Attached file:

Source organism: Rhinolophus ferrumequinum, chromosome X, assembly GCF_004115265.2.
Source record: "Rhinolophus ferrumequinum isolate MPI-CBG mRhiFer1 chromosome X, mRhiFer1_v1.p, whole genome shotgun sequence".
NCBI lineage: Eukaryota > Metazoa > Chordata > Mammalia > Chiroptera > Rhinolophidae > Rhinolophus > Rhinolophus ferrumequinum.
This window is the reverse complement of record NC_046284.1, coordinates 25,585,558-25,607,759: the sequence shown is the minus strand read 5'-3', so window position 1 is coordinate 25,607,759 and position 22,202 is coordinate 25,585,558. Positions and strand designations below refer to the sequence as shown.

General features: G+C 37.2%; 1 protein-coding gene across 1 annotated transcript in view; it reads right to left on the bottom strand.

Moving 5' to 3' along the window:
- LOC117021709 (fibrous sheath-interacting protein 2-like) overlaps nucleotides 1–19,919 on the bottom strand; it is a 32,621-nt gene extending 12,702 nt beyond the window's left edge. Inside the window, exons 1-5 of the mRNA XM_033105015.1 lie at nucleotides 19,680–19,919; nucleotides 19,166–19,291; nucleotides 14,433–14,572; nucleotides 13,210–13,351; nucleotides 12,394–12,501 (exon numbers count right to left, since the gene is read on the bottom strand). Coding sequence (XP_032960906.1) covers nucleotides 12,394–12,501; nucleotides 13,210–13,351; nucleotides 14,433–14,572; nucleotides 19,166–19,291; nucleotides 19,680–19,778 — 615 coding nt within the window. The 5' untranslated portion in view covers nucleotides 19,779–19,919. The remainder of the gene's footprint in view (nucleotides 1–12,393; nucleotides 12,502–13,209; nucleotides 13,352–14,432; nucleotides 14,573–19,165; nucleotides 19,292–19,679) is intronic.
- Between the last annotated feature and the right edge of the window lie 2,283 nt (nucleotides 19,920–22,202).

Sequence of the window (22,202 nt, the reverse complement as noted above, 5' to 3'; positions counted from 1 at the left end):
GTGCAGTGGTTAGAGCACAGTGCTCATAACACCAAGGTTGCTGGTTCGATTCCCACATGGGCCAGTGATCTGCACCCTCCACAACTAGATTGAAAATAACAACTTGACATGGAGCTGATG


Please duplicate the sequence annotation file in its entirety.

Source organism: Rhinolophus ferrumequinum, chromosome X, assembly GCF_004115265.2.
Source record: "Rhinolophus ferrumequinum isolate MPI-CBG mRhiFer1 chromosome X, mRhiFer1_v1.p, whole genome shotgun sequence".
NCBI lineage: Eukaryota > Metazoa > Chordata > Mammalia > Chiroptera > Rhinolophidae > Rhinolophus > Rhinolophus ferrumequinum.
This window is the reverse complement of record NC_046284.1, coordinates 25,585,558-25,607,759: the sequence shown is the minus strand read 5'-3', so window position 1 is coordinate 25,607,759 and position 22,202 is coordinate 25,585,558. Positions and strand designations below refer to the sequence as shown.

General features: G+C 37.2%; 1 protein-coding gene across 1 annotated transcript in view; it reads right to left on the bottom strand.

Moving 5' to 3' along the window:
- LOC117021709 (fibrous sheath-interacting protein 2-like) overlaps nucleotides 1–19,919 on the bottom strand; it is a 32,621-nt gene extending 12,702 nt beyond the window's left edge. Inside the window, exons 1-5 of the mRNA XM_033105015.1 lie at nucleotides 19,680–19,919; nucleotides 19,166–19,291; nucleotides 14,433–14,572; nucleotides 13,210–13,351; nucleotides 12,394–12,501 (exon numbers count right to left, since the gene is read on the bottom strand). Coding sequence (XP_032960906.1) covers nucleotides 12,394–12,501; nucleotides 13,210–13,351; nucleotides 14,433–14,572; nucleotides 19,166–19,291; nucleotides 19,680–19,778 — 615 coding nt within the window. The 5' untranslated portion in view covers nucleotides 19,779–19,919. The remainder of the gene's footprint in view (nucleotides 1–12,393; nucleotides 12,502–13,209; nucleotides 13,352–14,432; nucleotides 14,573–19,165; nucleotides 19,292–19,679) is intronic.
- Between the last annotated feature and the right edge of the window lie 2,283 nt (nucleotides 19,920–22,202).

Sequence of the window (22,202 nt, the reverse complement as noted above, 5' to 3'; positions counted from 1 at the left end):
GTGCAGTGGTTAGAGCACAGTGCTCATAACACCAAGGTTGCTGGTTCGATTCCCACATGGGCCAGTGATCTGCACCCTCCACAACTAGATTGAAAATAACAACTTGACATGGAGCTGATG